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Big & Rich - Comin' To Your City
By: Cheryl Harvey Hill, Sr. Staff Journalist

I like Big and Rich's music. I became a convert after hearing "Holy Water" and as soon as I heard Gretchen Wilson sing; well, I was on board as a devout defender (and admirer) of the Muzik Mafia. It really didn't take long to see past the flash and trash and recognize their incredible talent but it's been tough to stay loyal. Once you saw the "Save a Horse, Ride a Cowboy" video for the fiftieth time and heard the lyrics one hundred times on radio in a single day; well, like anything that you are over exposed to, you become desensitized to. What initially shocked you morphs into amusing then it becomes less funny and, after a while, boring. Fortunately, there were twelve other songs on their debut album that demonstrated they were far more than just a "freak parade."

Having said that, I also feel compelled to say, somebody, please, remind Big Kenny Alphin and John Rich of that old saying, "less is more." The intro track to this album is so irritating that if I were not committed to reviewing the album, I would have just hit the eject button and been done with it. For one minute and eight seconds - which is about one minute to long for this nonsense - they are aggravating enough to give you a migraine with their round of "somebody needs to be unafraid to lead the freak parade." If you could set a nervous breakdown to music, this is probably what it would sound like. But I came to this album with faith that, beneath the clown make up, there were singers and songwriters with real depth and talent and, read on, they didn't disappoint me; although at times they did frustrate me.

Unfortunately, the title track of this album, "Comin' to Your City," was so over played on radio that it was already old by the time the album was released. The third track, "Soul Shaker," sounds so much like "Comin' to Your City" that if it weren't for the pause between when one song ends and the other begins, you would think it was just a very long song. But just as I was thinking that I needed a break from the monophonic lunacy, "Never Mind Me" began to play. This track, immediately, reminded me why I had been looking forward to reviewing this album. It isn't just the great vocals and excellent harmony; it's also the lyrics. With genius hooks like "don't rewind me then replay me," well, there is no doubt that as singers and songwriters, they excel. And when they partner up with Rodney Clawson to write, they just kick it up a notch to the next level of excellence.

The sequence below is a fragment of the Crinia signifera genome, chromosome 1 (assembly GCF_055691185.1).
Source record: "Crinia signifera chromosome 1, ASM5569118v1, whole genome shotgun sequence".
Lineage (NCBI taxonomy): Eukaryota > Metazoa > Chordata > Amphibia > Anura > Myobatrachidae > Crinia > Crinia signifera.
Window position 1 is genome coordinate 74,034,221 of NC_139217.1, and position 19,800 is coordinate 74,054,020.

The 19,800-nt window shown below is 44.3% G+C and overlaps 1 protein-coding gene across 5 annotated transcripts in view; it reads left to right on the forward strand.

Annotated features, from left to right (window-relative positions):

Right after "Never Mind Me," comes "Caught up in the Moment" which, to me, sounds exactly like the first two tracks but stick around for "Leap of Faith." To a rocket I've been tied, I'm ready for the screaming ride / It's full of fuel and I just lit the fuse. Great lyrics on this track and some really classic guitar riffs. The excellence, in lyrics, music and singing, continues on "I Pray For You" before the insanity returns on THE INTRO to "Filthy Rich." However, if you forego the intro, you are in for some really great Dixie land jazz instrumentals and totally enjoyable, feel-good, vocal harmonies.

As I wrote that last sentence, I had an epiphany of sorts. I realized that one of the reasons I felt compelled to defend Big & Rich, when they were wrapped in so much controversy at the beginning of their popularity, was that I believed they would bring a whole new audience to country music. Their outrageous behavior and lyrics, calling themselves the Muzik Mafia ... I came to see the whole scenario as brilliant, creative genius; and that has proven to be true. So, although I might prefer that they forego the whacked out behavior on occasion, I acknowledge that it is one of the things that has contributed greatly to their success and, for some, it is a major part of their appeal.

There are several tracks that I liked on this album but one that really stood out for me was "8th of November (1965)," not surprisingly, written by Big and Rich. This is a magnificently written tribute to Niles Harris and the soldiers of the 173rd Airborne Brigade ("Sky Soldiers" unit who served in Viet Nam from 1965 - 1971). Harris is a Viet Nam veteran of the 173rd and the friend who gave Big Kenny his outrageous top hat. This track has a moving, and historically enlightening, introduction by Kris Kristofferson and the song is a heart-rending reminder of the sacrifice our soldiers make.

This album does have a bonus track. On track fourteen Big and Rich are joined by Gretchen Wilson and Cowboy Troy to sing "The Star-Spangled Banner." I was not surprised by their choice for a bonus track since much of their success can be attributed to them doing what you don't expect them to do and beneath the crazy costumes and beyond the outrageous behavior, in their saner moments, Big Kenny and John Rich are just like the rest of us, right? Well, maybe not, but in this case, I'm certain that's a good thing.

Buy The CD Now!

Comin' To Your City song list:

1. The Freak Parade
2. Comin' To Your City
3. Soul Shaker
4. Never Mind Me
5. Caught Up In The Moment
6. Leap Of Faith
7. I Pray For You
8. Filthy Rich
9. Jalapeno
10. 20 Margaritas
11. Blow My Mind
12. Slow Motion
13. 8th Of November
14. Our America* [Bonus Track]

Related Links:
www.BigandRich.com - Official Website
Horse Of A Different Color - CSO Album Review

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